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What is the Endocannabinoid System? A Simple Guide

endocannabinoid system

If you’ve heard about CBD oil, chances are you’ve heard about the fancy system that makes it work: the Endocannabinoid System (ES).

This is a complex biological system the runs through your entire body.

The ES was discovered in the late 1980s, and scientists are still learning about its role in your overall health, but so far they’ve determined that it plays an important role in a wide range of functions, including:

  • sleep
  • mood
  • appetite
  • pain sensation
  • memory
  • reproduction and fertility

So, how does it do that?

How Does the Endocannabinoid System Work?

The Endocannabinoid System works by bringing about homeostasis, or balance, within the body. When your body is out of whack, it can’t preform the necessary functions required to keep it in tip-top shape – and that includes things like digestion, pain regulation, or even fighting off harmful bacteria. Conditions need to be just right for your cells to maintain optimum performance.

So, the ES helps get things back to optimism condition.

Yes, ok, but how? Well, it’s a process.

The ES is made up of 3 distinct parts:

  • Endocannabinoids
  • Endocannabinoid Receptors
  • Enzymes
endocannabinoid system

Endocannabinoids

Endocannabinoids, also called endogenous cannabinoids, are small molecules your body makes that activate endocannabinoid receptors. They’re sort of like the cannabinoids you can put into your body, like CBD. The major difference is, the cells in your body naturally produce them. That’s where the name comes from – “endo” means “within,” as in within the body.

So far, experts have identified two key endocannabinoids:

  • anandamide (AEA) – also known as the “bliss” molecule. Anandamide is a fatty acid neurotransmitter which is thought to have an impact on memory and early stage embryo development.
  • 2-arachidonoylglyerol (2-AG) – 2-ArachidonoylGlycerol (2-AG) is present at high levels in the central nervous system.

Both of these endocannabinoids are made from fat-like molecules within cell membranes. They’re synthesized on-demand, so they’re made and used exactly when they’re needed. Your body doesn’t just produce them and store them for later.

So, when your body recognizes something’s not as it should be, endocannabinoids head off to the receptors and get to work.

Endocannabinoid Receptors

Endocannabinoid receptors are located on the surface of cells. They transmit information about changing conditions to the inside of the cell, causing the appropriate cellular response. Much of that information actually comes from endocannabinoids, which bind to receptors in order to signal that the ES needs to take action.

There are two main endocannabinoid receptors:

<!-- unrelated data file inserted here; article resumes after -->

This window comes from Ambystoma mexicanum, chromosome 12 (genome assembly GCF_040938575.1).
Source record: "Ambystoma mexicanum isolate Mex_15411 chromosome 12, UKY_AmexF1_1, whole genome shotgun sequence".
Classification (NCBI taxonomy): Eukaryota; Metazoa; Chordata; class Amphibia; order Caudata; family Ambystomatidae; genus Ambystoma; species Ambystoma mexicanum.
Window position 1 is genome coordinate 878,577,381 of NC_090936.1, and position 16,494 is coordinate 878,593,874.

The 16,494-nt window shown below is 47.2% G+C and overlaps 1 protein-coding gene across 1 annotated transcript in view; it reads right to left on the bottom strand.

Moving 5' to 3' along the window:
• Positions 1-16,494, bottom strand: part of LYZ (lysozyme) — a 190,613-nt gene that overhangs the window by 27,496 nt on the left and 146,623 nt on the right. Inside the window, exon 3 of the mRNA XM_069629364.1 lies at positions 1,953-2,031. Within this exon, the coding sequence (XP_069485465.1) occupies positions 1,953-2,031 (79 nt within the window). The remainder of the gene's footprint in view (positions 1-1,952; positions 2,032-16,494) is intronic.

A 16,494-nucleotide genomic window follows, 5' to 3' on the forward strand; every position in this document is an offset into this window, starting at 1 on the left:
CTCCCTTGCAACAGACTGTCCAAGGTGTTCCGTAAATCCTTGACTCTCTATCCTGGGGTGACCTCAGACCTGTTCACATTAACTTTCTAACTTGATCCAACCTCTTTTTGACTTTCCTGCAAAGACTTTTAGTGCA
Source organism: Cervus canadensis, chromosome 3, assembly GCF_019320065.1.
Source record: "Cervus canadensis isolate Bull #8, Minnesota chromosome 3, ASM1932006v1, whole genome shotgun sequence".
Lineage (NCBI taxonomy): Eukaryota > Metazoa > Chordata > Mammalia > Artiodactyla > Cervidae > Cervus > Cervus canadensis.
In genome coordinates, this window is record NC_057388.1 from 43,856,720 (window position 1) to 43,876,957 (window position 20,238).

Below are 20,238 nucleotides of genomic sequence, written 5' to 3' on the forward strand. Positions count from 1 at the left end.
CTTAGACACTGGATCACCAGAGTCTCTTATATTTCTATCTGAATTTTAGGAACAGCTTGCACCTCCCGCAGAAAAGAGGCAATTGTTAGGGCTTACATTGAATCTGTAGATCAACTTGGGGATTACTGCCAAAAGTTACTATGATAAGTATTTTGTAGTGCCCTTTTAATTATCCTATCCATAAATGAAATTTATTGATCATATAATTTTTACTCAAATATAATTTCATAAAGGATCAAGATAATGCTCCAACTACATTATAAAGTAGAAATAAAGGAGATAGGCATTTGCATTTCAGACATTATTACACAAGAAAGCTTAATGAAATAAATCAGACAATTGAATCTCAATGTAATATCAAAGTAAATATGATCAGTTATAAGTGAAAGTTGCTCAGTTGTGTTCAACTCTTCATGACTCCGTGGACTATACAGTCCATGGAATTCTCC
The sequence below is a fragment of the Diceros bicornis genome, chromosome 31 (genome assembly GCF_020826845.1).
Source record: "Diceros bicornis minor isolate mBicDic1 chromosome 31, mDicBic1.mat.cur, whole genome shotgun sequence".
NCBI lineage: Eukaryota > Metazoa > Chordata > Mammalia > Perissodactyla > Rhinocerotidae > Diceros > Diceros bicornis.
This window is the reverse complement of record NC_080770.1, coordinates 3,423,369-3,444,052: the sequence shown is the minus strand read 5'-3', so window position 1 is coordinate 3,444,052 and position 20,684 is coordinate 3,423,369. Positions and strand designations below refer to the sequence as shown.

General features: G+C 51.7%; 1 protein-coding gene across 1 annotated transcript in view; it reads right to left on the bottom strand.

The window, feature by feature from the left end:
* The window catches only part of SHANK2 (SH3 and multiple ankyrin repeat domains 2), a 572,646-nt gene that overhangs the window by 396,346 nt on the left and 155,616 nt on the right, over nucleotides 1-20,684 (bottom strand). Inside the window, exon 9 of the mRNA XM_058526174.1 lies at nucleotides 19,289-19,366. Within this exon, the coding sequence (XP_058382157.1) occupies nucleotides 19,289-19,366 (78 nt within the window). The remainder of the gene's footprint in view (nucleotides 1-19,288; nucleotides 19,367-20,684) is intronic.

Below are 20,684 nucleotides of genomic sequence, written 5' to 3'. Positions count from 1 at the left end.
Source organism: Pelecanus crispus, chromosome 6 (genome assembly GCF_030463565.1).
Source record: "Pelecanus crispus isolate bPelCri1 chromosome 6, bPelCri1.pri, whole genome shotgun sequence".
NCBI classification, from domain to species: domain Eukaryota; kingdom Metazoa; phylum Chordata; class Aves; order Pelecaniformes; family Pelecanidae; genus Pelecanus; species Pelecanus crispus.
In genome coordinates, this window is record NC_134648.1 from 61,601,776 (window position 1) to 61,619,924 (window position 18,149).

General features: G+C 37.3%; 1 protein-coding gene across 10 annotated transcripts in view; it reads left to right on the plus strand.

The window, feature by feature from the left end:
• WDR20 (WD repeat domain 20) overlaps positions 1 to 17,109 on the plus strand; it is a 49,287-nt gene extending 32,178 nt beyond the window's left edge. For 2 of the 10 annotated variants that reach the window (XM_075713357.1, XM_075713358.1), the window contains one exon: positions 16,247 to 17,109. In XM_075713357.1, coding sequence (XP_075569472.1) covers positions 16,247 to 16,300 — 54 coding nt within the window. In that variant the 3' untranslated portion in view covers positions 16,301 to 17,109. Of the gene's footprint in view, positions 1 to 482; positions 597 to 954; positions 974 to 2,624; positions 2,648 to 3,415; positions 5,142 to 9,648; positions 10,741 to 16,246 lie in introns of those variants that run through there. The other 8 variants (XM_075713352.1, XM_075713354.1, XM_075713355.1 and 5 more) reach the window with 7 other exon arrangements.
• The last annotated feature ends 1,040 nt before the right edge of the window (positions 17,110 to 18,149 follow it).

• CB1 receptors – found primarily in the central nervous system and the brain
  • CB2 receptors – found primarily in your peripheral nervous system, the organs, the glands, and probably most important, the immune system

Endocannabinoids can bind to either receptor, but the resulting change will depend on where the receptor is located and which endocannabinoid it binds to.

So, this is essentially where the magic happens. These receptors receive the messages from endocannabinoids, and get to work making changes in the body.

Enzymes

Enzymes are the follow up players in the process. They break down endocannabinoids once they’ve carried out their function and are no longer needed by the body.

There are two main enzymes responsible for this:

  • fatty acid amide hydrolase (FAAH), which breaks down AEA
  • monoacylglycerol acid lipase, which typically breaks down 2-AG

RELATED: There are plenty of ways to help support your ES. Check this out!

The Role of CBD in the ES

So, if your body naturally produces endocannabinoids, what role does CBD play in your overall health?

Even though we’ve been studying the Endocannabinoid System and CBD for decades now, scientists are still working on figuring out exactly how the two work together. Many believe CBD works by preventing endocannabinoids from breaking down. This allows them to have more of an effect on your body.

For example, CBD inhibits the FAAH enzyme, which breaks down anandamide. CBD can increase anandamide levels by preventing FAAH from breaking it down. So, this means it’s available longer so the body can keep using it.

Others believe that perhaps it is simply that CBD binds to a receptor that hasn’t even been discovered yet.

Whatever the case may be, we do know that the body requires endocannabinoids (or cannabinoids) to function at optimal levels, so boosting the levels of them in your body is always a good idea!